February 10th 2001

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Articles from this issue:

Cover Story: US power crisis - is this where we're heading?

Editorial: Why family farms are at risk

Western Australia: Much at stake in WA poll

Queensland: Election outcome difficult to forecast

Agriculture: Inquiries to look at AQIS apple decision

Canberra Observed: Family trusts - will government bite bullet?

Straws in the Wind

The Media

Letter: Manifesto important

History: The real Frank Hardy?

Comment: Pollies protest too much Comment: Pollies protest too much

Victoria: Bracks' new social engineering Bills criticised

United States: Bush moves promptly on abortion funding

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Editorial: Why family farms are at risk

by Peter Westmore

News Weekly, February 10, 2001
Despite the Prime Minister's commitment last year to the needs of rural and regional Australia, the push to reduce government assistance for family farms continues apace in industries as diverse as wheat, dairying, wool and irrigated crops, while Australia's apple and pear industries face the unresolved threat from fire blight-affected New Zealand.

The latest salvo was fired at the wheat industry by the National Competition Council, the body which has pushed national competition policy on rural communities throughout the country.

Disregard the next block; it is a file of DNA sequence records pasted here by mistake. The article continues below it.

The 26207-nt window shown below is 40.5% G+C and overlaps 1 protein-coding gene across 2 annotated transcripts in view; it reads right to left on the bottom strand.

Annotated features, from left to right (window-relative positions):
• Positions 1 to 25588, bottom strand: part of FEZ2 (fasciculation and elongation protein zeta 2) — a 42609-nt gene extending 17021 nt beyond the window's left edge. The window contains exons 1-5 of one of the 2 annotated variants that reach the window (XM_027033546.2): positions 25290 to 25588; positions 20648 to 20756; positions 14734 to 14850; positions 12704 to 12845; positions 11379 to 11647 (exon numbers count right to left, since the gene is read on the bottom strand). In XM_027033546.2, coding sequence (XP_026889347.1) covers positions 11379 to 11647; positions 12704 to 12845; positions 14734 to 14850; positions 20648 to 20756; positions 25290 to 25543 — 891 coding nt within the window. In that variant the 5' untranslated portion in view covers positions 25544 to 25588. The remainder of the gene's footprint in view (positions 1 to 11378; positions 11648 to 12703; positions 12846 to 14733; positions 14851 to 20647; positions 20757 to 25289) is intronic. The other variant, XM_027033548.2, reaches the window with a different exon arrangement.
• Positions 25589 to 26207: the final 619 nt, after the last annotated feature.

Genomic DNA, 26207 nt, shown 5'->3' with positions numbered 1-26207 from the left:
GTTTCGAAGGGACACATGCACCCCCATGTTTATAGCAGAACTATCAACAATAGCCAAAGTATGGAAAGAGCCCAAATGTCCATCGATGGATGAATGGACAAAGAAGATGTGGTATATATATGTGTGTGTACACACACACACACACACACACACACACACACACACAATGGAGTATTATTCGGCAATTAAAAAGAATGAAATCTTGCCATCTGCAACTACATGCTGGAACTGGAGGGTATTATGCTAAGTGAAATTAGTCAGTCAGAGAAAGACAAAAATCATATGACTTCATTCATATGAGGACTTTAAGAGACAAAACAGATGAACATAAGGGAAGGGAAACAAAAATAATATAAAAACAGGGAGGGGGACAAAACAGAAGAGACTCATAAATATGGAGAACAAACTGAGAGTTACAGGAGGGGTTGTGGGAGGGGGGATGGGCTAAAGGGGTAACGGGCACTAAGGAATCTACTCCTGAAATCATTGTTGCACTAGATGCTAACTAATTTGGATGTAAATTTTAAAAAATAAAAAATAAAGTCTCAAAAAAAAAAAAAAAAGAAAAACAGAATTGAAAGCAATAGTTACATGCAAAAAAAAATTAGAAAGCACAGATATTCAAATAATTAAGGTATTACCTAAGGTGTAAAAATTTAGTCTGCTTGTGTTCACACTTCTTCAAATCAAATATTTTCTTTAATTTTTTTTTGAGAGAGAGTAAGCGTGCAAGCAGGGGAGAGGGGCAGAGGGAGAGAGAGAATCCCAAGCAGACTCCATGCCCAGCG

Its president, Graeme Samuel, has called for complete deregulation of wheat marketing, and denounced the Australian Wheat Board (AWB) over its strong support for the maintenance of a "single desk" for wheat exports.

For some 60 years, the AWB has successfully sold Australian wheat into overseas markets, now exporting about 18 million tonnes a year.

This success has been achieved despite massive subsidies given by several other major cereal exporting countries, including the United States and the European Union.

The scale of foreign subsidies for their agricultural industries is incredible.

The web site of the UK Government's Scottish Office lists direct subsidies for a number of agricultural industries in the UK, alongside net farm income. For cereal producers, it says, net farm income in 1997-98 was just £4,511 ($A11,870), but this was topped up with an average direct subsidy of £33,110 ($A87,000).

The Weekly Times newspaper recently reported that total direct assistance to US farmers under the six year 1996 US Farm Bill has averaged $9 to $10 billion a year. In the year 2000, subsidies almost topped $28 billion making up 50 per cent of average farm incomes.

Despite this, the new Chairman of the US Farm Bureau Federation, Bob Stallman, was recently reported as saying that existing supports were "woefully inadequate", and needed to be doubled (Weekly Times, January 24).

Despite the rhetoric by Australian officials to the contrary, there is no sign that the new Bush Administration will cut farm support programs in the US. In addition to US Department of Agriculture direct payments to farmers, the US Government's Conservation Reserve Program keeps the price of farm produce high by paying farmers to keep part of their land idle.